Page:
Welcome 2015



Its been an interesting beginning to the year. The family is away traveling and only my mother and I are here in Gurgaon. So it has been a quiet New Year for us. And then I opened Mgzter to read the recent issue of the magazines I subscribe to (This has been erratic since my iPad died on me!). And I found this! What a New Year bonanza for a book lover!


New Year is a time of lists on everything. But this was not a list of top this or that, it was a compilation of the ‘hundred books,  chosen by our jury, and the reasons they should be read – and re-read”. And the jury of  Mukul Kesaven, Mani Shankar Iyer,  David Davidar, Nilanjana Roy and Sunil Seth seemed serious enough for me to look at the list with some interest.

A fair number of the books were from genres that I seldom read, political history, economics and so on. But then the list was biased by the bias of the jury members. But never the less, I was happy to see that I had read more than one third of the list. And of the 15 titles which were on the list of at least 2 members of the jury, I have read 11. This is not to boast of my reading, but rather to emphasize that if you are a regular reader of a serious kind, a number of books would be common because they are good books. This is particularly true for fiction, non-fiction being a vast field.  There are a few books on the list that I don’t think I will be reading such as Marx, Ambedkar, Freud.  There are many I have read and do not think will re-read, such as Katherine Boo’s Behind the beautiful forever,  Tagore’s Gora (I found it tedious, and attributed that to the translation), Calvino’s Invisible Cities,  Amis’ Lucky Jim, Flaubert’s Madame Bovary, for differing reasons,but mostly because  they did not leave that kind of impression. Some like Dickens and Jane Austen have been read so many times (and in some cases like Pride and Prejudice, the number of movie adaptations), that they are always fresh in one’s mind.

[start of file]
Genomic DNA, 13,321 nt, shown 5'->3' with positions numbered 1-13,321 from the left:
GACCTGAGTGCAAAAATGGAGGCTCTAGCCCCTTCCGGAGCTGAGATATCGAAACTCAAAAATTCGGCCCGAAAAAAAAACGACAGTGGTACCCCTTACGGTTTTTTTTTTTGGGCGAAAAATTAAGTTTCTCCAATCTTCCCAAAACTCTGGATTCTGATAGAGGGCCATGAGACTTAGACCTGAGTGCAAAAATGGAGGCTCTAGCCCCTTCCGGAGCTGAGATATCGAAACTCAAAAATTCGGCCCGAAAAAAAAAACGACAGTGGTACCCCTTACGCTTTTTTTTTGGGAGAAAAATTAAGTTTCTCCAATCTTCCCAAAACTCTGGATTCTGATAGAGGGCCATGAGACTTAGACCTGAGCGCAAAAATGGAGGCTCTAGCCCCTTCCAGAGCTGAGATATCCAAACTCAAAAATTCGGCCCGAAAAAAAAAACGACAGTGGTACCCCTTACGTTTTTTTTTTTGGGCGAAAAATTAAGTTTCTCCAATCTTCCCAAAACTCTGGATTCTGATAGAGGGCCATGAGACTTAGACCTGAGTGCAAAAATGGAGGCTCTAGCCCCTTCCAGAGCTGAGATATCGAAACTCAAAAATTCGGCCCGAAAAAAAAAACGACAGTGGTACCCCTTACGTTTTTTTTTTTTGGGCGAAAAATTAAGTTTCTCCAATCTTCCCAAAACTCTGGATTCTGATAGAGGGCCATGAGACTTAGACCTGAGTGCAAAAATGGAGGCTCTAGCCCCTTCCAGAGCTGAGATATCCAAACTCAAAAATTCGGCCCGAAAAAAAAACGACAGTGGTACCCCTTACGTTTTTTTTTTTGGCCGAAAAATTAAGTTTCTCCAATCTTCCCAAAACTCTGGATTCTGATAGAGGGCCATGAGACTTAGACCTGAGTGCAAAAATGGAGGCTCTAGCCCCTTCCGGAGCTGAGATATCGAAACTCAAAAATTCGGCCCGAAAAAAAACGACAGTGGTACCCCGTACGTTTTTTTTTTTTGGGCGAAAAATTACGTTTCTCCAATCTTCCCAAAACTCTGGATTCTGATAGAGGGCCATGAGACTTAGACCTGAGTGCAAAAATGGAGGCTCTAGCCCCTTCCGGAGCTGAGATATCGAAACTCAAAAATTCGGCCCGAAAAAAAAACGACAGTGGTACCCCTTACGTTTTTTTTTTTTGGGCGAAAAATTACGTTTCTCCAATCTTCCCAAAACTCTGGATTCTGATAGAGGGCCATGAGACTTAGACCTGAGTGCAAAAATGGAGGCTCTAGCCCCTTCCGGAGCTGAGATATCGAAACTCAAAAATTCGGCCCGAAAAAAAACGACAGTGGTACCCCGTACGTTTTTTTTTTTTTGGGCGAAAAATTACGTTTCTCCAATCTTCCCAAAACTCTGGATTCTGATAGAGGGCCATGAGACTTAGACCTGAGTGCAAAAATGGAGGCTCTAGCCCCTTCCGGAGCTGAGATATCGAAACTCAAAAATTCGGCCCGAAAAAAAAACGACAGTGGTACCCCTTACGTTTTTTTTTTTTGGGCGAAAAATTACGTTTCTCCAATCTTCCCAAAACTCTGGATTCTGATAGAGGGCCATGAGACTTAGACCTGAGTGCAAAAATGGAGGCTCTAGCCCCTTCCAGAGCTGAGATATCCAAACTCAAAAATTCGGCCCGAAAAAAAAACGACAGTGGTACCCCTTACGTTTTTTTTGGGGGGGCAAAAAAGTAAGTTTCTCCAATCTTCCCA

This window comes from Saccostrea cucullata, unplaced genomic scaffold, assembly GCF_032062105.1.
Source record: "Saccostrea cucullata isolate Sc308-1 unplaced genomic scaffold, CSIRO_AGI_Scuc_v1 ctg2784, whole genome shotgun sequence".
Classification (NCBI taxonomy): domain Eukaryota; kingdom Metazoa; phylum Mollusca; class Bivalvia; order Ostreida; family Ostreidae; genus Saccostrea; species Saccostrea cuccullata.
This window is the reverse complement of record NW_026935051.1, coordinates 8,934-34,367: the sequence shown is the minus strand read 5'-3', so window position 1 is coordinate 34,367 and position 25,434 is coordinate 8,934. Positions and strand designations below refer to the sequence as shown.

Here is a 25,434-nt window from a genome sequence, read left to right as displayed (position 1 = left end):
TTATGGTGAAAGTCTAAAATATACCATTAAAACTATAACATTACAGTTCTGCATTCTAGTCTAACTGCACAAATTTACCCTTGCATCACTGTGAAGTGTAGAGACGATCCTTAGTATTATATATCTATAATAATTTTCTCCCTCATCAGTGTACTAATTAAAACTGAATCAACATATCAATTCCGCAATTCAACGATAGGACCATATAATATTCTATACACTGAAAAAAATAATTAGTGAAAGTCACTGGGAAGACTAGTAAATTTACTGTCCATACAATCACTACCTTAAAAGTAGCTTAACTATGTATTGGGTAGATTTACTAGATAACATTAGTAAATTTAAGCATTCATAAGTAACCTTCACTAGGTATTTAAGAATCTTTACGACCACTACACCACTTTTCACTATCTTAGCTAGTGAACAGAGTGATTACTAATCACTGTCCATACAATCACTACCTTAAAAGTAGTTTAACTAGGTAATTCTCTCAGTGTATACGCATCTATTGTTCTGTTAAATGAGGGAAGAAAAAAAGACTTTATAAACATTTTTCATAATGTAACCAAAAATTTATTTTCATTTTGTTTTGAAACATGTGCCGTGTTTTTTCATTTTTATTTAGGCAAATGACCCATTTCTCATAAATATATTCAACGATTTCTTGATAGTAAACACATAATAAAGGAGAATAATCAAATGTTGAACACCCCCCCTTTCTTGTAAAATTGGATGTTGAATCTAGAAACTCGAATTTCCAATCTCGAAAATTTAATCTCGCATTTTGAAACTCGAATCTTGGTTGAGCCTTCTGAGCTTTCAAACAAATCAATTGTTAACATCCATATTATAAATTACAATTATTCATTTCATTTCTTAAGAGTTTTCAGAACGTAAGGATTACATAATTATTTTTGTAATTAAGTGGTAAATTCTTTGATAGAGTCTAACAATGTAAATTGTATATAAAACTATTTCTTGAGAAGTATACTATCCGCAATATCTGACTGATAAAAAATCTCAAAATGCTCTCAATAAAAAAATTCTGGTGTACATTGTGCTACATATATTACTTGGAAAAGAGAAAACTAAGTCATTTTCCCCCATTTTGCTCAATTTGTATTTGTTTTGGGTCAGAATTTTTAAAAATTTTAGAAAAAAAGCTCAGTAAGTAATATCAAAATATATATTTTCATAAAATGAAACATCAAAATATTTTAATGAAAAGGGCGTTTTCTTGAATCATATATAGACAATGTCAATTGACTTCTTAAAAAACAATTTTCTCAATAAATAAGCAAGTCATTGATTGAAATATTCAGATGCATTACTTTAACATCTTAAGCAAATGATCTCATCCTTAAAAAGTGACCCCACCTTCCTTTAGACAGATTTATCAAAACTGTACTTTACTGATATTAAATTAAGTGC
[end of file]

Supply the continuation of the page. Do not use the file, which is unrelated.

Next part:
There are many that I read so long ago, that this was a reminder that they need to be re-read – George Orwell’s 1984, Toni Morrison’s Beloved,  Nehru’s Discovery of India, Truman Capote’s In Cold blood, Rushdie’s Midnight’s children, Marquez’s One hundred years of solitude and some others. A whole lot of others are more recent books which I have enjoyed and am not ready to re-read yet such as Ishiguro (only one to have 2 books), Mantel, Amitava Ghosh. The surprise inclusions were Seth’s Suitable Boy and Georgette Heyer who I always thought of as a less than serious writer! And I was delighted to see Lampedusa’s Leopard, a personal  favorite that is seldom mentioned by many.

If I had to make my own list of books that have made an impact, it would feature a fair number of the ones on this collection, but others that come to mind are Robert Grave’s I Claudius, Coetzee’s Disgrace, Guaresci’s Don Camillo series, Maugham’s Of Human bondage, Llewellyn’s How green was my valley, Hugo’s Hunchback of Notre Dam, Conan Doyle’s Hound of the Baskerville. So much depends on the age and frame of mind at the time you read a book.

Finally, the list has also brought forward some books that have been languishing in my ‘want to read’ list  such as Maya Angelou, Bruce Chatwin’s Patagonia, Durrel’s Alexandria Quartet and Shukla’s  Raag Darbhari. It has also given suggestions for new areas of exploration which I am hoping will lead to many  hours of reading pleasures.

Thank you Outlook for an interesting afternoon on New Year’s day.

Postscript: Its a pity that one has to actually buy the book to read it – and many of the non-fiction ones are not available in paperback, making it an expensive proposition.



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